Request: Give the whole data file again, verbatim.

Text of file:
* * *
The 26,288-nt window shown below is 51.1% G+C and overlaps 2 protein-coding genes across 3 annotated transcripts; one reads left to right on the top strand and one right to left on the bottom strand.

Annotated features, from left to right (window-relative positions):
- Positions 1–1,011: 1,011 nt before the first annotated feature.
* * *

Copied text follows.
The 26,288-nt window shown below is 51.1% G+C and overlaps 2 protein-coding genes across 3 annotated transcripts; one reads left to right on the top strand and one right to left on the bottom strand.

Annotated features, from left to right (window-relative positions):
- Positions 1–1,011: 1,011 nt before the first annotated feature.